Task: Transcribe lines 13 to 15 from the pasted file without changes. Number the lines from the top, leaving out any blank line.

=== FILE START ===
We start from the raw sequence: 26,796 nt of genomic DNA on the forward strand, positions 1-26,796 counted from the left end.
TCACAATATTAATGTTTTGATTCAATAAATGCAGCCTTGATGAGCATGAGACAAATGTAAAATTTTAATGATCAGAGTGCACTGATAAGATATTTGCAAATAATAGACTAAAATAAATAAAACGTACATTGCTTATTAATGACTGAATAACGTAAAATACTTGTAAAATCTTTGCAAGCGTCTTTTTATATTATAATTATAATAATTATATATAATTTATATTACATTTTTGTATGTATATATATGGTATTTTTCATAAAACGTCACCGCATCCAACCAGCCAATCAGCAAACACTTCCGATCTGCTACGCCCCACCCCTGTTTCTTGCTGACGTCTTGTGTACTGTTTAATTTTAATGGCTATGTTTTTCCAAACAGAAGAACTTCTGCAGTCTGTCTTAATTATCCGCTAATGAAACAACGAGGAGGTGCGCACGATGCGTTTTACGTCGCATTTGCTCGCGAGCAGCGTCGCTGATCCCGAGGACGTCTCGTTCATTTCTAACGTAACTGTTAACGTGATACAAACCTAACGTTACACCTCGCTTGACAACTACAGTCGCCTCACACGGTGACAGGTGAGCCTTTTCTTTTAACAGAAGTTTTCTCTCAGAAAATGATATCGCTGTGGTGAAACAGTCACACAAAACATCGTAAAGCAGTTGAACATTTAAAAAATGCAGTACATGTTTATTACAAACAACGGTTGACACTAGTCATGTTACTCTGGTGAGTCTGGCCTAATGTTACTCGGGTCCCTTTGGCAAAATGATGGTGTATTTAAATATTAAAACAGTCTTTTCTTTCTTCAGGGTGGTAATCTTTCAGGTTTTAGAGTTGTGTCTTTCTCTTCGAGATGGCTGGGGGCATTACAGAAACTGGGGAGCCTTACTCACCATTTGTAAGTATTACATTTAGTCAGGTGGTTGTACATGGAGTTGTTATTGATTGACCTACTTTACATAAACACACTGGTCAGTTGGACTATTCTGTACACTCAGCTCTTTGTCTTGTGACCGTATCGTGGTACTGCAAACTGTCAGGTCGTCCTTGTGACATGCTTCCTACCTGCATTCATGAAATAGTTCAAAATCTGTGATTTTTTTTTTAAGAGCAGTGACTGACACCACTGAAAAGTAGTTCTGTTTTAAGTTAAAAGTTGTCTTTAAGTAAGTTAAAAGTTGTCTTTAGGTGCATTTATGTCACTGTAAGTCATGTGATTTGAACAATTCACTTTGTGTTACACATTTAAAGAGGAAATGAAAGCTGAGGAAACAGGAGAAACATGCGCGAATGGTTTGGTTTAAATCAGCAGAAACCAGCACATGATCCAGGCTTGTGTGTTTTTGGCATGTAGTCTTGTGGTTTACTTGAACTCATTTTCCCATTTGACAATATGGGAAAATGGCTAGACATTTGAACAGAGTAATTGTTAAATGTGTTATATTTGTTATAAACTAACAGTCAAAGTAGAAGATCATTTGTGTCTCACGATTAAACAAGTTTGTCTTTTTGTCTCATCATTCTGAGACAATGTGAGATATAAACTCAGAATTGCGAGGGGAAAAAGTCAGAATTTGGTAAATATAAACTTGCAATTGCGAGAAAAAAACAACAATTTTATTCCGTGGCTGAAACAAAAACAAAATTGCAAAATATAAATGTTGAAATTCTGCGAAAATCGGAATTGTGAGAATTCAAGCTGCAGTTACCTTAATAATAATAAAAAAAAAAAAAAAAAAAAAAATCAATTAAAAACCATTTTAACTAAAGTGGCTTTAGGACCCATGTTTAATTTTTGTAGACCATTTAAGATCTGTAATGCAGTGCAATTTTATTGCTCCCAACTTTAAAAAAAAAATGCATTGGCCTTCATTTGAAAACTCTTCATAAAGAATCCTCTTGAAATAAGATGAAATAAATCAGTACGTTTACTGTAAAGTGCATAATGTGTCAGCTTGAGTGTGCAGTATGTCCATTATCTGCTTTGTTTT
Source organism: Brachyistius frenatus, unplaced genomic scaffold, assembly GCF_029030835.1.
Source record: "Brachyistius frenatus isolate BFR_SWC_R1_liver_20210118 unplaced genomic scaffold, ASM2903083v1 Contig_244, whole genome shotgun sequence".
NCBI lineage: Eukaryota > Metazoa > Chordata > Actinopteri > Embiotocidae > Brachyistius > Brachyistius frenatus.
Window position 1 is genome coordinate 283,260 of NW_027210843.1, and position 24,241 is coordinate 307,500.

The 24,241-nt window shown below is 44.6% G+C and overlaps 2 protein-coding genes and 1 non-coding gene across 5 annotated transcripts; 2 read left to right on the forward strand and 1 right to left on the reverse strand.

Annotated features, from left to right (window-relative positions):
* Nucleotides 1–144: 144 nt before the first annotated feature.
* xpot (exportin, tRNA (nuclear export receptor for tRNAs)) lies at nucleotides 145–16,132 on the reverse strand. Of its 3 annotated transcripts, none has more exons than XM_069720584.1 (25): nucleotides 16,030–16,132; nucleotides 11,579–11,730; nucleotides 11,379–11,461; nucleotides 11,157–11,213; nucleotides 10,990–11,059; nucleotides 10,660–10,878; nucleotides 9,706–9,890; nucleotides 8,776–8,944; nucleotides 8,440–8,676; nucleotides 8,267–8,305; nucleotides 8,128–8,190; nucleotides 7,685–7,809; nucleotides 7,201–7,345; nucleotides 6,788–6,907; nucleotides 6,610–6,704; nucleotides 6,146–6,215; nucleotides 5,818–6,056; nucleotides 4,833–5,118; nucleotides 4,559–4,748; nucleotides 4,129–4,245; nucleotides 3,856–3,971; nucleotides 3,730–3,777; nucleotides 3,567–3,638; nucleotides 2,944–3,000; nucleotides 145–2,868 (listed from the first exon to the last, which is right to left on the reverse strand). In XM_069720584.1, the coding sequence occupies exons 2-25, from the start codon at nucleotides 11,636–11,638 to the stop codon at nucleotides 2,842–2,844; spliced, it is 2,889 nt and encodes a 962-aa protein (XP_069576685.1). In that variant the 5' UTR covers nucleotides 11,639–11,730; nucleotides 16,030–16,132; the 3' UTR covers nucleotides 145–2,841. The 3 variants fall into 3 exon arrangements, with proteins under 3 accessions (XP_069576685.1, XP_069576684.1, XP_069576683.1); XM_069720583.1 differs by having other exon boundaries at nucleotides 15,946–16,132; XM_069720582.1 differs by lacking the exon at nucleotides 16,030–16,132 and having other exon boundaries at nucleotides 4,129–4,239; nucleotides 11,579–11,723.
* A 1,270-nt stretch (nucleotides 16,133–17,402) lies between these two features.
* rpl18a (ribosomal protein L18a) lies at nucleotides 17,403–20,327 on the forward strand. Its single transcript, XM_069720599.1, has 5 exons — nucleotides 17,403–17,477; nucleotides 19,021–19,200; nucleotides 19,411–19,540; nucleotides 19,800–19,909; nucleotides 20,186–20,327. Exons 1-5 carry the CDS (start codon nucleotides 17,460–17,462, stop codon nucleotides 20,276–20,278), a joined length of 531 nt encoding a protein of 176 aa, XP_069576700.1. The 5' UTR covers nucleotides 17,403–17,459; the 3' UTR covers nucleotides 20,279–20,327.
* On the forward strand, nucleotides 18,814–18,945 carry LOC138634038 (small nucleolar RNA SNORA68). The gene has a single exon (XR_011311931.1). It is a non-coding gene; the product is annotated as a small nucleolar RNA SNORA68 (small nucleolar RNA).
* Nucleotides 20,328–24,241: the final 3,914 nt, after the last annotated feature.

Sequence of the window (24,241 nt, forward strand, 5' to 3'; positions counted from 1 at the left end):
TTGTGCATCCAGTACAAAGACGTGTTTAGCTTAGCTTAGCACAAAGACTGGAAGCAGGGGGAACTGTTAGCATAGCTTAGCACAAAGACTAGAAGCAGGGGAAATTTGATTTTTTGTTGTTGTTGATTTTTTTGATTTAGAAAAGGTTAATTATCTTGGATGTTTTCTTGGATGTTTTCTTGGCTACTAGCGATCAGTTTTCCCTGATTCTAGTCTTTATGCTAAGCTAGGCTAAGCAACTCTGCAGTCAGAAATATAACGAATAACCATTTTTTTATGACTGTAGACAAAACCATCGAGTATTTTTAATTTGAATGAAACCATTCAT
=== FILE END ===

* On the forward strand, nucleotides 18,814–18,945 carry LOC138634038 (small nucleolar RNA SNORA68). The gene has a single exon (XR_011311931.1). It is a non-coding gene; the product is annotated as a small nucleolar RNA SNORA68 (small nucleolar RNA).
* Nucleotides 20,328–24,241: the final 3,914 nt, after the last annotated feature.

Sequence of the window (24,241 nt, forward strand, 5' to 3'; positions counted from 1 at the left end):